AT-TUWANI REFLECTION: No winners

CPTnet
18 December 2007
AT-TUWANI REFLECTION: No winners

by Jan Benvie

The Israeli-controlled Road 317 bisects the only road that leads out of
At-Tuwani on the way to the towns in the area. It is a busy intersection.
Palestinians from At-Tuwani and neighboring villages cross to visit family,
shop or access services in nearby Karmil or Yatta.

On 4 December, the Israeli army set up one of its many temporary roadblocks
at the junction. By the time we arrived in early afternoon, the soldiers
had stopped several Palestinian vehicles and pedestrians on either side of
317. We asked the soldiers what was happening and they told us a race was
about to take place. That seemed a plausible explanation until we saw
Israeli vehicles traveling along the road. We queried whether or not the
road was closed. "Only Palestinians are stopped," one soldier replied, and,
when we asked why, he answered, "Because we are in charge." The other
soldiers looked on, grinning.

I felt angry at the blatant racism and the soldiers' arrogance. I had to
step back. I could not engage constructively with these soldiers. Another
CPTer continued talking with the soldiers, and was able to include the
waiting Palestinians in the conversation. My anger subsided; I was glad to
see this exchange.

Runners passed, along with a continuing flow of Israeli vehicles. Then the
race was over.

As we waited for the army to reopen the road, we saw two Israeli soldiers
stop a woman with two children on a donkey. She had crossed the road and
was trying to get home with her sick child. I moved towards them, working
to keep my anger controlled, knowing that angry words would not help. The
woman was pleading with the soldiers to allow her to go home, explaining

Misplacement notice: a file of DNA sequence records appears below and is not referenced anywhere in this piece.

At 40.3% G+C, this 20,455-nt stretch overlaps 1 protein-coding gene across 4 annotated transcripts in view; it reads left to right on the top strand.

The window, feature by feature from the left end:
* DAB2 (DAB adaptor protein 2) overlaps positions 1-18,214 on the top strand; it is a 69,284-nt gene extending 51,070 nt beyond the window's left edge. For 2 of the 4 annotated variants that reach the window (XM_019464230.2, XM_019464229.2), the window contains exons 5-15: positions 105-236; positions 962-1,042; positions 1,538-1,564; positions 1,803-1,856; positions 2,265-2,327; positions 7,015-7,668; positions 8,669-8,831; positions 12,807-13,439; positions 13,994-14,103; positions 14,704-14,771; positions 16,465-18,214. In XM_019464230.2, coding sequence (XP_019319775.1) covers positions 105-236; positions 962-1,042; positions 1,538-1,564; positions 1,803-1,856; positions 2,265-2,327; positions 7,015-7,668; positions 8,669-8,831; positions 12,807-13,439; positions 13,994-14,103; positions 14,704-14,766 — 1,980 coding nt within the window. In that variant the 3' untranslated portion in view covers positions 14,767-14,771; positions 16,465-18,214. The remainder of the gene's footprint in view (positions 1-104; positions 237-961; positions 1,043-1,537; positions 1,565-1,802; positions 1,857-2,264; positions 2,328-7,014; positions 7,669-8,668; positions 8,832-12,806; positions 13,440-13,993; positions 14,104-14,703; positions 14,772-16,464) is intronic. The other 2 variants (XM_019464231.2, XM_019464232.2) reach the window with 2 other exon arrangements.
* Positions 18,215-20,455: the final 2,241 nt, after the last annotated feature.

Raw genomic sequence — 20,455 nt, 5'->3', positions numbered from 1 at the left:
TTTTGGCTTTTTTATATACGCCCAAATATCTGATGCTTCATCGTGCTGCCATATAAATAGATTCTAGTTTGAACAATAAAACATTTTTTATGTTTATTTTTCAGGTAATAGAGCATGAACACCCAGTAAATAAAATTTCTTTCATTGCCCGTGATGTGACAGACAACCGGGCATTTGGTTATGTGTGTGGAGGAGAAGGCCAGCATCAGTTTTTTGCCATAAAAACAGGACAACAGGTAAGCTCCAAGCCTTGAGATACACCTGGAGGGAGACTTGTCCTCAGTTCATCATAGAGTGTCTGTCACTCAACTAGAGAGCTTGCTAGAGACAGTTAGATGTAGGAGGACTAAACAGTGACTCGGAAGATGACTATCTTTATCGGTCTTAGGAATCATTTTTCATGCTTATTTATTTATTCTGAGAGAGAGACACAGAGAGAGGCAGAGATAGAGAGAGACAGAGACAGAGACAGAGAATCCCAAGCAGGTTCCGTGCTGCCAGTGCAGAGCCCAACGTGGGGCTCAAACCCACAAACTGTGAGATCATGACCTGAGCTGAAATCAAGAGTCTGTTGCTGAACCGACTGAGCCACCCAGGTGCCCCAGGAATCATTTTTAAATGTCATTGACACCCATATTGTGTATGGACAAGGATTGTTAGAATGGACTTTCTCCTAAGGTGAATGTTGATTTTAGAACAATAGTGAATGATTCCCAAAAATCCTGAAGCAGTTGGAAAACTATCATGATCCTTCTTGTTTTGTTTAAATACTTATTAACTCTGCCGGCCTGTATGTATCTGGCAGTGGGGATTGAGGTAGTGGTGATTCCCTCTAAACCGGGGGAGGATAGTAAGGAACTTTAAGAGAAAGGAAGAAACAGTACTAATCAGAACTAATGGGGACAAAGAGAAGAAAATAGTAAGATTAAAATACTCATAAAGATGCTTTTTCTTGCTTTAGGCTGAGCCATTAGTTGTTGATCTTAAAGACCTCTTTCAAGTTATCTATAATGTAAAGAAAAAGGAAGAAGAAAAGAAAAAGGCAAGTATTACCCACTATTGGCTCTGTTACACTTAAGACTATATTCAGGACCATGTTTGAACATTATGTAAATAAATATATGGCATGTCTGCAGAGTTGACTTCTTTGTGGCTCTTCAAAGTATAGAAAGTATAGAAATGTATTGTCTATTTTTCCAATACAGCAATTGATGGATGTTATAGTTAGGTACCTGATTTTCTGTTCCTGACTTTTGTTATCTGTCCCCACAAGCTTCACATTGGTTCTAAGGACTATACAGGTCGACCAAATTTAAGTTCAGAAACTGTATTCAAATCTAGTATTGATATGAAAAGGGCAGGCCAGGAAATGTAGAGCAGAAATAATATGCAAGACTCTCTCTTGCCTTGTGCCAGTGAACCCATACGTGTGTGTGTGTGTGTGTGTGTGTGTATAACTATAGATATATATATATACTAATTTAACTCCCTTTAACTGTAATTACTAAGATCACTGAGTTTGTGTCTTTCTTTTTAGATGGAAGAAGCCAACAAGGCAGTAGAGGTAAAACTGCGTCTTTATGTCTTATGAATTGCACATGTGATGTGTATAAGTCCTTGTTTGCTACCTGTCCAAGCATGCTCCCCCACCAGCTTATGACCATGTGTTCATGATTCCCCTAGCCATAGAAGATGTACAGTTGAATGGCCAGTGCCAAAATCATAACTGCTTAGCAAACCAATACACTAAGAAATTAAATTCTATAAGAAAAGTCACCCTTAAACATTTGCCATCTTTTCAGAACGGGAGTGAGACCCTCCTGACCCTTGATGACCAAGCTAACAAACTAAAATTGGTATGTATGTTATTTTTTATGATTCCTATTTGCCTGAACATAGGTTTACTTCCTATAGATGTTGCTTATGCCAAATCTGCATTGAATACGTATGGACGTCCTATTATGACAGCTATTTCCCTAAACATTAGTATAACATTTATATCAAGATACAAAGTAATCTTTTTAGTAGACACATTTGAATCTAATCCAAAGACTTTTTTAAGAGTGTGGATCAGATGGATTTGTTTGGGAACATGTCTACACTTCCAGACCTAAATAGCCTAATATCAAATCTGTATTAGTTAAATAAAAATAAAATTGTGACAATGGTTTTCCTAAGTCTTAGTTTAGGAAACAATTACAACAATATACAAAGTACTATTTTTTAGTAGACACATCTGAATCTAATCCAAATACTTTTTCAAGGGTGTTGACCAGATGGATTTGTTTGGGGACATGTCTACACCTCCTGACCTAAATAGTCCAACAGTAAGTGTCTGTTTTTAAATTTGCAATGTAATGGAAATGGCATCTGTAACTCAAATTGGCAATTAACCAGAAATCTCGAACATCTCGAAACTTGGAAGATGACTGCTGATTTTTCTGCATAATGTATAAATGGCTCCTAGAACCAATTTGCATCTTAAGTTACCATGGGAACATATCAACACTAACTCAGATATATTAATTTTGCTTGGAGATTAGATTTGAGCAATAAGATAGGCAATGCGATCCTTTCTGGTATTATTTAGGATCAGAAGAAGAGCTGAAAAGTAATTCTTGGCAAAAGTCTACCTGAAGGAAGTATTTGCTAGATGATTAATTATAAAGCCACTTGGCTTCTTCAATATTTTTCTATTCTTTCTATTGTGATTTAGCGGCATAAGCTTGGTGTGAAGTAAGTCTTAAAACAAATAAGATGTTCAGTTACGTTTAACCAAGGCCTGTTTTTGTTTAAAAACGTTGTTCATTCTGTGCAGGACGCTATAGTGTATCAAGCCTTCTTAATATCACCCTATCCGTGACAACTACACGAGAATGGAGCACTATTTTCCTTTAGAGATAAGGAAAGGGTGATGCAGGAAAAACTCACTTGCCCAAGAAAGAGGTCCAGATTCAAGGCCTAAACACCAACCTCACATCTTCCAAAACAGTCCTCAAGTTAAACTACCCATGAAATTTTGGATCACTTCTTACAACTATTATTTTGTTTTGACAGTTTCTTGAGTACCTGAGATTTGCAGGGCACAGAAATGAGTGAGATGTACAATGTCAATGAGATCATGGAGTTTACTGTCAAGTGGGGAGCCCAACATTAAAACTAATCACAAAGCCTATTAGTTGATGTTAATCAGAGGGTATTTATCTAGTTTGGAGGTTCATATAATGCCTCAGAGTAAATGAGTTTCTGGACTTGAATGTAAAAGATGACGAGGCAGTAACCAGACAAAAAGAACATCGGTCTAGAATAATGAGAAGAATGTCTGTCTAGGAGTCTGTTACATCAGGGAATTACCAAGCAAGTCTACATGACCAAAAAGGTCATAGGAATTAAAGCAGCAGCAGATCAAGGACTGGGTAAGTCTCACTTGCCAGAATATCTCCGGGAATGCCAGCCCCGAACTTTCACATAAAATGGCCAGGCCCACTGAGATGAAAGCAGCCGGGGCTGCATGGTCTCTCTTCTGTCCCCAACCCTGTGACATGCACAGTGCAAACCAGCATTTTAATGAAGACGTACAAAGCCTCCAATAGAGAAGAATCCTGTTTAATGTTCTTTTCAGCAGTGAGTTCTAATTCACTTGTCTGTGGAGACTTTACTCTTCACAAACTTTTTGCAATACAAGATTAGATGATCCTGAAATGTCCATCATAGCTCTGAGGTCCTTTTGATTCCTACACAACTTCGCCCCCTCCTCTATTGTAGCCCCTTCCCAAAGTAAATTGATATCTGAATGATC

that her child was sick. The youngest boy, clearly ill, kept turning to his
mother to sob on her shoulder.

I spoke to the soldiers. They stood, seemingly impassive, and refused to
allow the woman to pass. I pleaded with them. "How would you feel if this
was your child?" I asked, "What if this was your young brother, would you
not let him go home?"

As I looked from the woman and her child to the soldiers, I saw their
discomfort. They could not look at the sick child. They would not look at
the mother or at me as we continued to plead. One soldier kept talking on
the radio. I sensed he was seeking permission to allow the woman and her
child to go. My anger dissipated, I felt only sadness for these young
soldiers, coerced into committing such an inhumane act. Eventually they
allowed the woman to take her child home, and a short time later re-opened
the road.

Afterwards I felt an overwhelming sense of sadness. About the woman and
child, about the two soldiers, and about the damage such arbitrary abuses of
power do to human relationships.

Here, there are no winners.

A photo of the woman and children held at the checkpoint:
http://www.cpt.org/gallery/settler_race_checkpoint/checkpoint
<http://www.cpt.org/gallery/settler_race_checkpoint/checkpoint>